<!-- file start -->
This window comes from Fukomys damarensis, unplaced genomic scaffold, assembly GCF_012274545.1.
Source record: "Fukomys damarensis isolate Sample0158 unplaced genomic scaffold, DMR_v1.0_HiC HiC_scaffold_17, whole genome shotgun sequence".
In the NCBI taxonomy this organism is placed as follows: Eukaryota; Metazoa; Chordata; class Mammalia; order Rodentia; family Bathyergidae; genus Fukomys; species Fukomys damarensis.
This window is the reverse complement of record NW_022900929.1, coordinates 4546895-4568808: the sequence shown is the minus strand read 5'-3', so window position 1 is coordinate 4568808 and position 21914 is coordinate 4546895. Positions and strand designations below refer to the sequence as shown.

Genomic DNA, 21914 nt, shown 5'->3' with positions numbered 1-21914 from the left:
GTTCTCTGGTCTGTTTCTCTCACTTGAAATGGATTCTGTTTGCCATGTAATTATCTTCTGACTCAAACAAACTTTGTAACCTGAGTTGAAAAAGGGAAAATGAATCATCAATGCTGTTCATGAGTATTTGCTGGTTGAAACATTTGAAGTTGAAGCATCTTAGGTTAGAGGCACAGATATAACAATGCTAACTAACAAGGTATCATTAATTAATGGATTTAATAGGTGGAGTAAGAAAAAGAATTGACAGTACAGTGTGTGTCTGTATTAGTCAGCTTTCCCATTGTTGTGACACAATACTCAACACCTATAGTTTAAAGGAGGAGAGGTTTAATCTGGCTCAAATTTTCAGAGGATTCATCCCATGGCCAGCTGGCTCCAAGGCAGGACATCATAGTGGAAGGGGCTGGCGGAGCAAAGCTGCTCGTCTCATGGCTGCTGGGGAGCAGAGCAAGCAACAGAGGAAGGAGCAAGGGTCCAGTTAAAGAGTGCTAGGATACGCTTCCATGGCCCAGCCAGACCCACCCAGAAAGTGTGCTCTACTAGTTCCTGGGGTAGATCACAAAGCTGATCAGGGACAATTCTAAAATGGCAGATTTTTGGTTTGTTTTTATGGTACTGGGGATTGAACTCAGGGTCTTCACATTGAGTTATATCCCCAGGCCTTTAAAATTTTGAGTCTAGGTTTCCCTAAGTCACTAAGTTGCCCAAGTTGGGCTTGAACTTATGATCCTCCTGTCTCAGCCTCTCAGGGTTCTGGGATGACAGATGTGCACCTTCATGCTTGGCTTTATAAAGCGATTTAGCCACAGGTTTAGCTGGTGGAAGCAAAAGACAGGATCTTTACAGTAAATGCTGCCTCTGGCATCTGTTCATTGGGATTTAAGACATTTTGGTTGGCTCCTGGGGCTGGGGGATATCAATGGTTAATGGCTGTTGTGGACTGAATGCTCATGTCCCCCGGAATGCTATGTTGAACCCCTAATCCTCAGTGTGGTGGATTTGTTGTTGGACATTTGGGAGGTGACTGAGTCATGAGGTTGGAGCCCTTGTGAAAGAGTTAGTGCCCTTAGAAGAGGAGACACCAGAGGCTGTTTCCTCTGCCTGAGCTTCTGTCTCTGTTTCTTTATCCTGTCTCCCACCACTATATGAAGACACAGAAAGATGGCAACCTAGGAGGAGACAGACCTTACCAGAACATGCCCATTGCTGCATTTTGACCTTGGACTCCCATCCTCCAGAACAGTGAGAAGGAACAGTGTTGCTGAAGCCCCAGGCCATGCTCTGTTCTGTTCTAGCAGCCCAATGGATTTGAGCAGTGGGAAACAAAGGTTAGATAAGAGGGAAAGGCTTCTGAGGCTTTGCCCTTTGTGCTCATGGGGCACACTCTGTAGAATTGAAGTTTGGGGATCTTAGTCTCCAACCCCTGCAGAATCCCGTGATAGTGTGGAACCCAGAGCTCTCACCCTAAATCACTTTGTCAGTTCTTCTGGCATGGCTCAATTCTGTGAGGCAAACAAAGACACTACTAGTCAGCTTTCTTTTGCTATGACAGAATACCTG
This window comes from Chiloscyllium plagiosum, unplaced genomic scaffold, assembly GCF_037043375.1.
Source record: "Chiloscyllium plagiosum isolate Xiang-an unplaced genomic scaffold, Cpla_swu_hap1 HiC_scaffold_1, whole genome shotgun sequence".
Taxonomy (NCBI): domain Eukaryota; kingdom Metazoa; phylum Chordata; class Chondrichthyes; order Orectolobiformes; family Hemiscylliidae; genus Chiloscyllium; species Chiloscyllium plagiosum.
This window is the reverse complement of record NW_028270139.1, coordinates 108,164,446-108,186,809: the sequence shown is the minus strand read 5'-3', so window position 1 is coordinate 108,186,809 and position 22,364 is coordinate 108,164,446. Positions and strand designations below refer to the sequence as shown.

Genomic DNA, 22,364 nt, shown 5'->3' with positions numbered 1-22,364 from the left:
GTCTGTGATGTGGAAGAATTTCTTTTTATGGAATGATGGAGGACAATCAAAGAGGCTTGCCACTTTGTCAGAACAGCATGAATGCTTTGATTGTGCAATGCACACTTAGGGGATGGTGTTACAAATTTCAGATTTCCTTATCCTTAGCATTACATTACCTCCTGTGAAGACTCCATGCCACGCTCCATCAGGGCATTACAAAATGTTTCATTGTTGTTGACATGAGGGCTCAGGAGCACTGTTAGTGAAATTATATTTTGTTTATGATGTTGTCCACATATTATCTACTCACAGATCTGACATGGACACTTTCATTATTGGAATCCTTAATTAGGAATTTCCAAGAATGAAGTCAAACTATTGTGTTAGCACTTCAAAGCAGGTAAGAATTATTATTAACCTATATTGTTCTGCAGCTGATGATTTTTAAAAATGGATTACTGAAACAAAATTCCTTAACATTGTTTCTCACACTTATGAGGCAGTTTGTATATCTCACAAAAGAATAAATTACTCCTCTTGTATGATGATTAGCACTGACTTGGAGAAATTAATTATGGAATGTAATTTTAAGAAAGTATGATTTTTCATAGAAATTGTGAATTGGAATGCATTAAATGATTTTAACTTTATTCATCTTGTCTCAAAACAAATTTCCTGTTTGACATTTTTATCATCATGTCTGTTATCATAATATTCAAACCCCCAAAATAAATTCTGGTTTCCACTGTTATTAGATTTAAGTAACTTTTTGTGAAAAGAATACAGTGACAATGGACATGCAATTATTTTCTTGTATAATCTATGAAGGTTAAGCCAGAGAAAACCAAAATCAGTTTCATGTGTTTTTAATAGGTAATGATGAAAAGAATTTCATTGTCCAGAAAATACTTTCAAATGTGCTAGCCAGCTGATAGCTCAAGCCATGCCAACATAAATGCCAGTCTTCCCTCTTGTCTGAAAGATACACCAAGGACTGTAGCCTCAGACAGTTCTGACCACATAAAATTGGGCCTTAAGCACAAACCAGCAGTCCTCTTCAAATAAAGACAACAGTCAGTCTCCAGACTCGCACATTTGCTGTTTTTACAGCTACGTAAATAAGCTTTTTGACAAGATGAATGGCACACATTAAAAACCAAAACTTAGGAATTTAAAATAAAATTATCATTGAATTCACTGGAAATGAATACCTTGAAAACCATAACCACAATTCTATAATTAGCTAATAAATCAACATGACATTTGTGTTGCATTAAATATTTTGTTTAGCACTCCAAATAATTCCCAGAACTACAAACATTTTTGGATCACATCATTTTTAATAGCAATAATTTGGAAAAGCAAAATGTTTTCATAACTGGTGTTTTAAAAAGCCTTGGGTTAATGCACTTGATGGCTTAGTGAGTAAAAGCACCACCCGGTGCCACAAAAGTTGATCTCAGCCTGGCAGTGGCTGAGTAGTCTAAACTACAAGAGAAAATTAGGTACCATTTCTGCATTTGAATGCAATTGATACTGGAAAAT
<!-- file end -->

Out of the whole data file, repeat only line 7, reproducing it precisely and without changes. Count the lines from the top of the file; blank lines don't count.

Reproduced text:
This window comes from Chiloscyllium plagiosum, unplaced genomic scaffold, assembly GCF_037043375.1.